Sure. Maybe I'll take you back to two budgets ago. There was $18 million set aside to stand up a team that was going to look at options and recommendations. At the time, the set-up was around pay and the replacement of Phoenix. What I would say is that as we got out there and started working with vendors, it became very clear to us there really isn't such a thing. You typically would buy an HR and pay system, and so the next generation HR and pay team came into being.
The team was led by Alex Benay, but was very much supported by OCHRO and Nancy Chahwan, the chief human resources officer. It started as a team, a very small team, that was going to use an agile procurement process, which I'll talk briefly about, to identify options moving forward.
The team did a few things. One was looking at lessons learned. We had the benefit of looking at other jurisdictions, Australia, California and Alberta, and also at Phoenix and at recommendations in OAG reports to look at lessons learned and what we could do differently.
The other thing we did was to engage civil servants; we engaged government departments and HR professionals to identify what some of those key things were as we move forward.
Then there was the agile procurement process. The way it typically works in procurement, as I think most of you would know, is that the government hunkers down and writes down a series of business requirements in a little cave, and then sends them out. It goes out to the vendors, and the vendors are trying to figure out what government means. There are long blackout periods. By the time the whole thing is done, nobody has actually spoken to each other, and it's years later, and of course what you've asked for is typically outdated.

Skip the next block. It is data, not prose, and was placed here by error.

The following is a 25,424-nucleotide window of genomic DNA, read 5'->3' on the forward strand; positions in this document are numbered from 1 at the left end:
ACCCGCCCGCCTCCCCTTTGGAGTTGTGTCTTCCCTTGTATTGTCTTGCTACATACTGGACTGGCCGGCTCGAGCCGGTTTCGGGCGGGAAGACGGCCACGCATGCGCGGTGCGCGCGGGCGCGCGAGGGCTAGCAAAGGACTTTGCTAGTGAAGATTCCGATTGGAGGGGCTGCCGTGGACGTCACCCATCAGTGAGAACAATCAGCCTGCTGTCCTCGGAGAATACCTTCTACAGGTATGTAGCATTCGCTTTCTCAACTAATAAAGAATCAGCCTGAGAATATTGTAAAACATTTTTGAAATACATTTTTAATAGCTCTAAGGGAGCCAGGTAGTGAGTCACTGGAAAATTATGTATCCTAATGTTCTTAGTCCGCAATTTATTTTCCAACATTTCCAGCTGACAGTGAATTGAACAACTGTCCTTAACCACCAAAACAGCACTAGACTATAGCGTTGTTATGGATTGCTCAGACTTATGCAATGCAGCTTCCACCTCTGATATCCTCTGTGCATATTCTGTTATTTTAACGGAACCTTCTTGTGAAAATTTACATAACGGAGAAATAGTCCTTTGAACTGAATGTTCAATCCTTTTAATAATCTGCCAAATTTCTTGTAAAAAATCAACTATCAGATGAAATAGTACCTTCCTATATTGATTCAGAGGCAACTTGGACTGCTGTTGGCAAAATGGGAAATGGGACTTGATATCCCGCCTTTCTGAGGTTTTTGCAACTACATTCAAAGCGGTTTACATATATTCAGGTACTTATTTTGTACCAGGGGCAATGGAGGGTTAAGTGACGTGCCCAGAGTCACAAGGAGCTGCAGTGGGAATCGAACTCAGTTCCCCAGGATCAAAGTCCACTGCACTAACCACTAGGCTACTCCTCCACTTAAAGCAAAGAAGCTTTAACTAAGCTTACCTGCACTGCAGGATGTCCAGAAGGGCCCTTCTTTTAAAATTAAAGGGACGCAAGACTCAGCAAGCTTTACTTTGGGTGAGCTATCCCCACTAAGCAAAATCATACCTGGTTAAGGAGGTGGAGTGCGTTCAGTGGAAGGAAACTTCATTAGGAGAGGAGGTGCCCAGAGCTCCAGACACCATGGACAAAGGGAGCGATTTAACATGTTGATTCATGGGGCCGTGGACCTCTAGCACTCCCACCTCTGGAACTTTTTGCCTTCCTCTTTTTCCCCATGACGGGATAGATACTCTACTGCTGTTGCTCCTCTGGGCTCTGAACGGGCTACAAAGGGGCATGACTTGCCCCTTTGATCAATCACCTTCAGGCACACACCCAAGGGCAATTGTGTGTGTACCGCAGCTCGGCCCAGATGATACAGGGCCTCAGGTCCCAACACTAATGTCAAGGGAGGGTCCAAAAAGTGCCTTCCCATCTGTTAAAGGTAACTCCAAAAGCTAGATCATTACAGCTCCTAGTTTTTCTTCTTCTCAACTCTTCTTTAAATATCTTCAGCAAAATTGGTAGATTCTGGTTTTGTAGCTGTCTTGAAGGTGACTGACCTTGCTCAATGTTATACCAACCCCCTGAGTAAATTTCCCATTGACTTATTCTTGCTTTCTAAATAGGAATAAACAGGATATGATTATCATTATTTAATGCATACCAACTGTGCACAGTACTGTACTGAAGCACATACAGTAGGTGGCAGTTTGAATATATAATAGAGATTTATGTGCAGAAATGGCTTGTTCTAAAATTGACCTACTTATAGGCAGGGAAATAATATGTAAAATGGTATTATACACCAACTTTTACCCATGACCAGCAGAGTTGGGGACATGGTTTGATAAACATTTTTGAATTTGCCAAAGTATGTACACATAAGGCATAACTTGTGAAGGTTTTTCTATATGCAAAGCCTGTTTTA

What this process does is that it allowed us to kick off with an industry day back in the fall when we talked about a process wherein we would, in fact, do it through a series of gates. We weren't going to hunker down; we were going to sit down and identify through each gate...and down-select vendors.
Gate 1, which was last fall, leaned on digital standards. The digital standards include, of course, security, official languages and accessibility, but there is what I like to call the non-digital of the digital standards, which says that thou shalt consult the client, thou shall be iterative, thou shall be agile and thou shall be in the open. We had really embraced all of those standards. Gate 1 was about whether vendors could meet those standards.
Seven vendors applied through gate 1, and very quickly we down-selected five into gate 2. Gate 2 was all about the testing. We brought in subject matter experts from across government. Those were executives. We brought in user testing. We ran user testing in lobbies. We had public servants from coast to coast to coast testing it. From that, we were able to down-select three vendors from gate 2 to gate 3.
I should also say that the interesting part about this process is that, because of its openness, we sat with vendors and defined what those requirements were. That was very helpful to us because, as government, we don't know what the latest and greatest is out there. Vendors were sitting with us and saying, “You don't really mean that; what you mean is this”, so the gates would change, and the requirements would change within the gates. We had unions in the tent. The unions helped us define what those requirements were. They sat and did the bids with us as well.
The objective of gate 3 was to do two things. We achieved part one today, which is quite exciting. The first objective was to qualify up to three vendors we could draw on. We realized early on that government isn't homogenous. The possibility of our using one system across the Government of Canada is unlikely.